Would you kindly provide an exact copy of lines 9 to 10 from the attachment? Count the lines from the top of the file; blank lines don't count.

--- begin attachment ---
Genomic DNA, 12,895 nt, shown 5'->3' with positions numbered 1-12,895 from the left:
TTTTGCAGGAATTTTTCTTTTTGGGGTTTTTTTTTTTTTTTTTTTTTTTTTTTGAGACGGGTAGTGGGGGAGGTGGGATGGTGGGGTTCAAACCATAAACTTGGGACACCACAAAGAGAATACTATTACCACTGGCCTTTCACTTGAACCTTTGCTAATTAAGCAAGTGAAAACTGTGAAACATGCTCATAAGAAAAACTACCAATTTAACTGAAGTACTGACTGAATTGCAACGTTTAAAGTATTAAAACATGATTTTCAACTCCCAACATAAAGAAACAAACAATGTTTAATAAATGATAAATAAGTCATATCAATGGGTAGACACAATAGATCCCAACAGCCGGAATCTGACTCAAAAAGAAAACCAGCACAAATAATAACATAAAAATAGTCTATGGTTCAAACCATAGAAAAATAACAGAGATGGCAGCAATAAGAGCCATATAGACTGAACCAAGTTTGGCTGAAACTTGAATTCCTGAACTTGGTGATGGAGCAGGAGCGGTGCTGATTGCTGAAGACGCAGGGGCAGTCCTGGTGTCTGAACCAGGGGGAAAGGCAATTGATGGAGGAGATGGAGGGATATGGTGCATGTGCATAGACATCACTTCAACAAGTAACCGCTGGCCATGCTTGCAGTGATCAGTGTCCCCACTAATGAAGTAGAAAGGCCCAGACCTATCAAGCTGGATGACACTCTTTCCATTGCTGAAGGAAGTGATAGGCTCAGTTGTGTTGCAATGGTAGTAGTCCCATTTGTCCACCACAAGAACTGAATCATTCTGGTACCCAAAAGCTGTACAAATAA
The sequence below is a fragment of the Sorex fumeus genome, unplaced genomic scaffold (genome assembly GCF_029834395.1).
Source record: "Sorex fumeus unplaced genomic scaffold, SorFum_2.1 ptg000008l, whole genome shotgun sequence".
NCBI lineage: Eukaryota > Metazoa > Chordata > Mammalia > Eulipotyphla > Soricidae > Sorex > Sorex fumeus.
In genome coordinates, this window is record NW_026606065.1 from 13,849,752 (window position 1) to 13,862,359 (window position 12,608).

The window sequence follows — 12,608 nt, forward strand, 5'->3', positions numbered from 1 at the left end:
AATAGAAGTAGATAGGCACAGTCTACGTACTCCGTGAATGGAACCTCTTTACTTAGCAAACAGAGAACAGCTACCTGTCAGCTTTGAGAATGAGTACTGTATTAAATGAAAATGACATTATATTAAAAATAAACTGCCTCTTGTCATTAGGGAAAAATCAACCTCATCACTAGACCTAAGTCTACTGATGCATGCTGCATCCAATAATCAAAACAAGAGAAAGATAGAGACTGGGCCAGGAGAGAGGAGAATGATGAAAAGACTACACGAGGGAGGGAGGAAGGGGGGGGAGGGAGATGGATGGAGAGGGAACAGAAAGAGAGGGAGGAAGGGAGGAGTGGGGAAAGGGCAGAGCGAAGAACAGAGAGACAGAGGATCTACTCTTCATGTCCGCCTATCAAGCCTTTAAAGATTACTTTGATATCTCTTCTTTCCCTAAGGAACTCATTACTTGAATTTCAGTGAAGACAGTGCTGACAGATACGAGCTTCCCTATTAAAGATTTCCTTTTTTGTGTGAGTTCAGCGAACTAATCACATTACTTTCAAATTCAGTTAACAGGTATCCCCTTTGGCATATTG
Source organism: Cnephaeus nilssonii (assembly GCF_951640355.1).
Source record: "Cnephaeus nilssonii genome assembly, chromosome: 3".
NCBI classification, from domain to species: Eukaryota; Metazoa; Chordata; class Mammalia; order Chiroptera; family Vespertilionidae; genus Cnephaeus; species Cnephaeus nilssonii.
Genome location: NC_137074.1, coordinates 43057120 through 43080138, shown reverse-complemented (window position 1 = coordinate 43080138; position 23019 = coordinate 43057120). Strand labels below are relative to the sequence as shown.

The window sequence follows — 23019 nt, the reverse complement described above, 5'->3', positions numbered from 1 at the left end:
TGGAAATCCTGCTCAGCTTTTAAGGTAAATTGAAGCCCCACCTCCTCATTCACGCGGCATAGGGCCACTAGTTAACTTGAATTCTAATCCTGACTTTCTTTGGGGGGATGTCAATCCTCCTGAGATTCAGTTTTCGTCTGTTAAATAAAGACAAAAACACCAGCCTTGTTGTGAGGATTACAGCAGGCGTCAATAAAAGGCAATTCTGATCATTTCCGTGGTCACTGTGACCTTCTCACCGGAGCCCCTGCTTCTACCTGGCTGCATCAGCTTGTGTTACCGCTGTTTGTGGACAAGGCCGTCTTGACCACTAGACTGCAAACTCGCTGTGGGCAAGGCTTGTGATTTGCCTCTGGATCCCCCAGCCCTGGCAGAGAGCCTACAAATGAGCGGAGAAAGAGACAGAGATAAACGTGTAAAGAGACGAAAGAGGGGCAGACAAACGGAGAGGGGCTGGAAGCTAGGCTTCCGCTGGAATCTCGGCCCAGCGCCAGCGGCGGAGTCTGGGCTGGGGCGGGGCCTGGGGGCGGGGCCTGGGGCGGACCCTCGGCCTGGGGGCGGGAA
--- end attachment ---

Source organism: Cnephaeus nilssonii (assembly GCF_951640355.1).
Source record: "Cnephaeus nilssonii genome assembly, chromosome: 3".